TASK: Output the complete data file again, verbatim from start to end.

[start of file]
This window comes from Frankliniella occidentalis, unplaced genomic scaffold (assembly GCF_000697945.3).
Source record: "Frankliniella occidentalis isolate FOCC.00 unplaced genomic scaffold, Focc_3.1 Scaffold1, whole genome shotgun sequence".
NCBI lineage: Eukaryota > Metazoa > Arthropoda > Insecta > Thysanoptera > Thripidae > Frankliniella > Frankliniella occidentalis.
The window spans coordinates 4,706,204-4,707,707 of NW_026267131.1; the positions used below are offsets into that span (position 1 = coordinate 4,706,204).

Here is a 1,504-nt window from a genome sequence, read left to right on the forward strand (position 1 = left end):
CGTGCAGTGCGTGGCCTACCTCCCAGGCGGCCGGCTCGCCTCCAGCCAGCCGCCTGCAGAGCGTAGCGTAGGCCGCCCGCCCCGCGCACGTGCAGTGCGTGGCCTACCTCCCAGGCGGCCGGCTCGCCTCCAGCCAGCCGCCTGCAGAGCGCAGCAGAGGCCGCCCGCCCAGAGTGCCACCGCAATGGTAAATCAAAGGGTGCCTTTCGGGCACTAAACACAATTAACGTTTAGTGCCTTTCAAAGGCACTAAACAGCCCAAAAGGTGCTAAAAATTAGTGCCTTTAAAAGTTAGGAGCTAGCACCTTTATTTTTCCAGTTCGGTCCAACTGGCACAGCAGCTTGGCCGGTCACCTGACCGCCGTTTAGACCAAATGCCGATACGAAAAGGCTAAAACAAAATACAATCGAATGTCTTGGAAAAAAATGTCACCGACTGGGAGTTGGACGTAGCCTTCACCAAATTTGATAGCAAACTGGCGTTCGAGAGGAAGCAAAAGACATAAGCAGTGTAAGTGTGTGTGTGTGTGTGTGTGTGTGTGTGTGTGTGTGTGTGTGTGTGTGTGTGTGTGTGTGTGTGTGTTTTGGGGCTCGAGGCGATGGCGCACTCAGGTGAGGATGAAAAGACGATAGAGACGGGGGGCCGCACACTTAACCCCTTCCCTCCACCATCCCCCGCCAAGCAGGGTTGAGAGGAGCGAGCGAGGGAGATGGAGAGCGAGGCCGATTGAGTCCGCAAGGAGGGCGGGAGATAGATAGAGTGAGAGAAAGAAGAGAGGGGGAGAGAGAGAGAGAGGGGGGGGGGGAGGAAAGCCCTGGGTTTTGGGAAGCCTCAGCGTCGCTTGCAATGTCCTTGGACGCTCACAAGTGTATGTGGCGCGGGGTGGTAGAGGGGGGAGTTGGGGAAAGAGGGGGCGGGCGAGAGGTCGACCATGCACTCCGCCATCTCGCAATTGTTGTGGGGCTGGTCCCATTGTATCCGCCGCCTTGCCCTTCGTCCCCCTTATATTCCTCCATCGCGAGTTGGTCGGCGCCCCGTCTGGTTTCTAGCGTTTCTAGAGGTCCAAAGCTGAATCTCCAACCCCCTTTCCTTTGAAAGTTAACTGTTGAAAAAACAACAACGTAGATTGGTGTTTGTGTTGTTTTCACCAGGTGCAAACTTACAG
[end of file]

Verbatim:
This window comes from Frankliniella occidentalis, unplaced genomic scaffold (assembly GCF_000697945.3).
Source record: "Frankliniella occidentalis isolate FOCC.00 unplaced genomic scaffold, Focc_3.1 Scaffold1, whole genome shotgun sequence".
NCBI lineage: Eukaryota > Metazoa > Arthropoda > Insecta > Thysanoptera > Thripidae > Frankliniella > Frankliniella occidentalis.
The window spans coordinates 4,706,204-4,707,707 of NW_026267131.1; the positions used below are offsets into that span (position 1 = coordinate 4,706,204).

Here is a 1,504-nt window from a genome sequence, read left to right on the forward strand (position 1 = left end):
CGTGCAGTGCGTGGCCTACCTCCCAGGCGGCCGGCTCGCCTCCAGCCAGCCGCCTGCAGAGCGTAGCGTAGGCCGCCCGCCCCGCGCACGTGCAGTGCGTGGCCTACCTCCCAGGCGGCCGGCTCGCCTCCAGCCAGCCGCCTGCAGAGCGCAGCAGAGGCCGCCCGCCCAGAGTGCCACCGCAATGGTAAATCAAAGGGTGCCTTTCGGGCACTAAACACAATTAACGTTTAGTGCCTTTCAAAGGCACTAAACAGCCCAAAAGGTGCTAAAAATTAGTGCCTTTAAAAGTTAGGAGCTAGCACCTTTATTTTTCCAGTTCGGTCCAACTGGCACAGCAGCTTGGCCGGTCACCTGACCGCCGTTTAGACCAAATGCCGATACGAAAAGGCTAAAACAAAATACAATCGAATGTCTTGGAAAAAAATGTCACCGACTGGGAGTTGGACGTAGCCTTCACCAAATTTGATAGCAAACTGGCGTTCGAGAGGAAGCAAAAGACATAAGCAGTGTAAGTGTGTGTGTGTGTGTGTGTGTGTGTGTGTGTGTGTGTGTGTGTGTGTGTGTGTGTGTGTGTGTGTGTTTTGGGGCTCGAGGCGATGGCGCACTCAGGTGAGGATGAAAAGACGATAGAGACGGGGGGCCGCACACTTAACCCCTTCCCTCCACCATCCCCCGCCAAGCAGGGTTGAGAGGAGCGAGCGAGGGAGATGGAGAGCGAGGCCGATTGAGTCCGCAAGGAGGGCGGGAGATAGATAGAGTGAGAGAAAGAAGAGAGGGGGAGAGAGAGAGAGAGGGGGGGGGGGAGGAAAGCCCTGGGTTTTGGGAAGCCTCAGCGTCGCTTGCAATGTCCTTGGACGCTCACAAGTGTATGTGGCGCGGGGTGGTAGAGGGGGGAGTTGGGGAAAGAGGGGGCGGGCGAGAGGTCGACCATGCACTCCGCCATCTCGCAATTGTTGTGGGGCTGGTCCCATTGTATCCGCCGCCTTGCCCTTCGTCCCCCTTATATTCCTCCATCGCGAGTTGGTCGGCGCCCCGTCTGGTTTCTAGCGTTTCTAGAGGTCCAAAGCTGAATCTCCAACCCCCTTTCCTTTGAAAGTTAACTGTTGAAAAAACAACAACGTAGATTGGTGTTTGTGTTGTTTTCACCAGGTGCAAACTTACAG